A Real World Review of the Ford Raptor must start with this caveat: The real world is about as appropriate an environment for an oversized pickup like this as the autobahn is for the Nissan Leaf or a Home Depot for a Lamborghini. But the real world -- well, Los Angeles, specifically -- is where I just spent a week driving the raucous Raptor. Despite being so wide it requires clearance lights and Baja-grade shocks that give it one of the shakiest ride qualities I've ever experienced, I absolutely love it.
Apparently, so do other people. Very few cars -- old muscle cars and vintage Beetles, perhaps -- garner so many thumbs up, especially in the Raptor's new-for-'13 gloss beige paint, which Ford calls Terrain. We would skip the silly side-bed graphics (a $1,075 option!), but the black fascia (with widely spaced "FORD" script spanning the grille), iron step rails and flared fenders (barely able to contain the wide-set knobby tires) contribute to an overall look that is both wildly badass and wonderfully authentic.
The interior has been intensified, as well, but not to the extent that heavy metal Mickey Thompson Supercross commercials strike up in your head upon entering. The supportive seats could feel equally at home in a Mustang, and the MyFord Touch system offers way more functionality and sophistication than most Baja racers would ever require. The Raptor comes in SuperCab and SuperCrew cab styles. Our tester was the extended cab, which features a 3-across bench seat with split, fold-up rear seat cushions to create in-cab storage when the seats aren't occupied.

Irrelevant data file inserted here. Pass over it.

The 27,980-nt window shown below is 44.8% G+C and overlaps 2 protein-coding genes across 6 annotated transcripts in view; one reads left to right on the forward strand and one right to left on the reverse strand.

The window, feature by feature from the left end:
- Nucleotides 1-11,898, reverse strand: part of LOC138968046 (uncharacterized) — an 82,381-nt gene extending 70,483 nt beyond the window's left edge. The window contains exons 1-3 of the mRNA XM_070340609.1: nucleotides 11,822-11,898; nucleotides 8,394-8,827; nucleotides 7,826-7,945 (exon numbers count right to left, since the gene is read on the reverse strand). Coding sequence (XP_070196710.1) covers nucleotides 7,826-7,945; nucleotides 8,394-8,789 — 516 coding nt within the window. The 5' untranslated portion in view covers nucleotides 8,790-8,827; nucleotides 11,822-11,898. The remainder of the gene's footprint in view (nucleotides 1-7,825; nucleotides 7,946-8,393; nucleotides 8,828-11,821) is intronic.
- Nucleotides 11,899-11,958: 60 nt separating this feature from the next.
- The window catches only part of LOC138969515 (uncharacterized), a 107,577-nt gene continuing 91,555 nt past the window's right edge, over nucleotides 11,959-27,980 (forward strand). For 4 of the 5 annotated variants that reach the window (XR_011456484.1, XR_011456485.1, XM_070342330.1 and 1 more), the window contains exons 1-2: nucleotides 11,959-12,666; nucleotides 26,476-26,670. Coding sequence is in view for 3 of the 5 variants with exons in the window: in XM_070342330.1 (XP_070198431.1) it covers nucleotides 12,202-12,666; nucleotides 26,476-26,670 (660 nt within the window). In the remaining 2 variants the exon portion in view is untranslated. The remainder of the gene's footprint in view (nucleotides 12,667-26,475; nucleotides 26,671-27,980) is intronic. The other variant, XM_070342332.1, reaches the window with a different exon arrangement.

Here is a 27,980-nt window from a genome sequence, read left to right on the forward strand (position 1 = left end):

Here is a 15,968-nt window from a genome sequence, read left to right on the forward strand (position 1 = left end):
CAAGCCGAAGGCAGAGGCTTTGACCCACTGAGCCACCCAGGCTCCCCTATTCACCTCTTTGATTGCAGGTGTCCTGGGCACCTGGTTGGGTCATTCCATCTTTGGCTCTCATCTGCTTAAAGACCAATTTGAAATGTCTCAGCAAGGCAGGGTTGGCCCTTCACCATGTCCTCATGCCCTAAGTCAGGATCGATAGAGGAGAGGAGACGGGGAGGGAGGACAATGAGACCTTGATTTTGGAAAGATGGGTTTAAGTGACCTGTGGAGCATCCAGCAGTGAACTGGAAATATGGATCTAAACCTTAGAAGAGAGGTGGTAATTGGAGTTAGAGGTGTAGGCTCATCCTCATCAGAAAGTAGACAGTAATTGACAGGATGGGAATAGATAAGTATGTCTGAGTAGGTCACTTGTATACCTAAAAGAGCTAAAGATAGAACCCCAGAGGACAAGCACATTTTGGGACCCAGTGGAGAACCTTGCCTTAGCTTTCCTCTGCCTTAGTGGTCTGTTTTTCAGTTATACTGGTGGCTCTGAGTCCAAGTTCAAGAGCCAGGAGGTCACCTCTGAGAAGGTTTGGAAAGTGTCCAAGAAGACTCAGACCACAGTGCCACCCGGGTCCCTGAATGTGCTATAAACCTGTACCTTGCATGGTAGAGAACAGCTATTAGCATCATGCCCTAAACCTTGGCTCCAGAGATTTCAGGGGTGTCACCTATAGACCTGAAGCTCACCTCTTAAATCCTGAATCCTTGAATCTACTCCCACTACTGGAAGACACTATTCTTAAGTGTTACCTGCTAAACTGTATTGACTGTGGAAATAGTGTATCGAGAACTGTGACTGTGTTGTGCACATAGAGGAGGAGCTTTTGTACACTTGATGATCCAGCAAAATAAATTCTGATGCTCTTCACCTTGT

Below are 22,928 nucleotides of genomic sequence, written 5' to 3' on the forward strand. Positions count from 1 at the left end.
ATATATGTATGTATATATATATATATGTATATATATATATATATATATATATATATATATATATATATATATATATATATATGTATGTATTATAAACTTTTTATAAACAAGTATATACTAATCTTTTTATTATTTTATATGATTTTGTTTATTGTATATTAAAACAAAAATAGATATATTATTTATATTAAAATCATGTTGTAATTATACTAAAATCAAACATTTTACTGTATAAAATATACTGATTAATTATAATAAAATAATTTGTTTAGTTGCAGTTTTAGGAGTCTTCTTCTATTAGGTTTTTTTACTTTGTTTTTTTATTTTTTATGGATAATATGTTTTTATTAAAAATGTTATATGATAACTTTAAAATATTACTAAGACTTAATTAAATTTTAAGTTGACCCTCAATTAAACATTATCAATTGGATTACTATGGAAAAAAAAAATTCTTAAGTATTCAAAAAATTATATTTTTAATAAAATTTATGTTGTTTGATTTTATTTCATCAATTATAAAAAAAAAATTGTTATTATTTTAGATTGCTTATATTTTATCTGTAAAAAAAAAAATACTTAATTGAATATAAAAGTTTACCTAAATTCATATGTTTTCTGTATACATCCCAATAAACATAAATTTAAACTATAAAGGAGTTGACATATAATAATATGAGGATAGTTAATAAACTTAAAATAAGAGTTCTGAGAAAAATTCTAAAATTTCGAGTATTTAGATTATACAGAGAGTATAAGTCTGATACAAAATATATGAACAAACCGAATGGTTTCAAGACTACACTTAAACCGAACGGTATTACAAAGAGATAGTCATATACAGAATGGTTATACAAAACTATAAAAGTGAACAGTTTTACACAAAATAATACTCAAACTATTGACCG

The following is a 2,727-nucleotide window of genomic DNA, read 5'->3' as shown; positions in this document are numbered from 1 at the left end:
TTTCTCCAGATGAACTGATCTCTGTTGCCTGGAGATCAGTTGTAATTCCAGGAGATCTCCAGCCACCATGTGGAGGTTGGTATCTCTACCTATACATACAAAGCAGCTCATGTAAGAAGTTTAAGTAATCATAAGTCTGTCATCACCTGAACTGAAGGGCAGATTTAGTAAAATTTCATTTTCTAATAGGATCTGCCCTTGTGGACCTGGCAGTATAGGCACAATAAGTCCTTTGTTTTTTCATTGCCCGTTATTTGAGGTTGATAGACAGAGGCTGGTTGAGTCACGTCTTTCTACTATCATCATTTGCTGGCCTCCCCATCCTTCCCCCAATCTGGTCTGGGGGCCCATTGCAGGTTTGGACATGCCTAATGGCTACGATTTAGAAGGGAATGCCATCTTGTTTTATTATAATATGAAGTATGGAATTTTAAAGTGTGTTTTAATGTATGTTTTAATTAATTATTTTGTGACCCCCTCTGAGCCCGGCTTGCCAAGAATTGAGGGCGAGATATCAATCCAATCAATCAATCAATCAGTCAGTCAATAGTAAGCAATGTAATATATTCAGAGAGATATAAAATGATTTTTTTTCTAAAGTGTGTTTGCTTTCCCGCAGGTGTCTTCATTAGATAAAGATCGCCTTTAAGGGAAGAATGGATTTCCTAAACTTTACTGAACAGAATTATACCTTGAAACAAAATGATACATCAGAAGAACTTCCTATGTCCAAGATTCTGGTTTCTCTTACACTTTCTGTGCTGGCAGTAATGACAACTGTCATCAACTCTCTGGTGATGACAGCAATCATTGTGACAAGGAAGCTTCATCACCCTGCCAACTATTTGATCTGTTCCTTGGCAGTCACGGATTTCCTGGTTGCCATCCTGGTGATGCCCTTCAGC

Some 411 horses reside under the Raptor's ventilated hood, and one stab of the go-pedal is all it takes to realize that they are very, um, vocal. And potent: For a 3-ton pickup, the Raptor is impressively quick. Between the omnipresent power, lofty driver's perch and I-can-run-over-anything sense of confidence behind the wheel, it's easy to forget about the real world.
Inevitably, though, the real world re-enters the picture. Finding a parking spot wide enough for the Raptor is a chore, though navigating into it is less so, thanks to back-up sensors and a $525 front and rear camera system. Negotiating narrow roads is likewise a challenge, but the square hood lines are helpful in freeway lane-keeping. Finally, there's the projected fuel cost: In our hands, we averaged under 12 miles per gallon. And, of course, $48,100 (plus options and $995 delivery fee) isn't exactly cheap. Sigh.
While I never got to take it off-road (this time), the Ford Raptor clearly has charm to match its size and capability to match its looks. If only the real world was paved in sand dunes.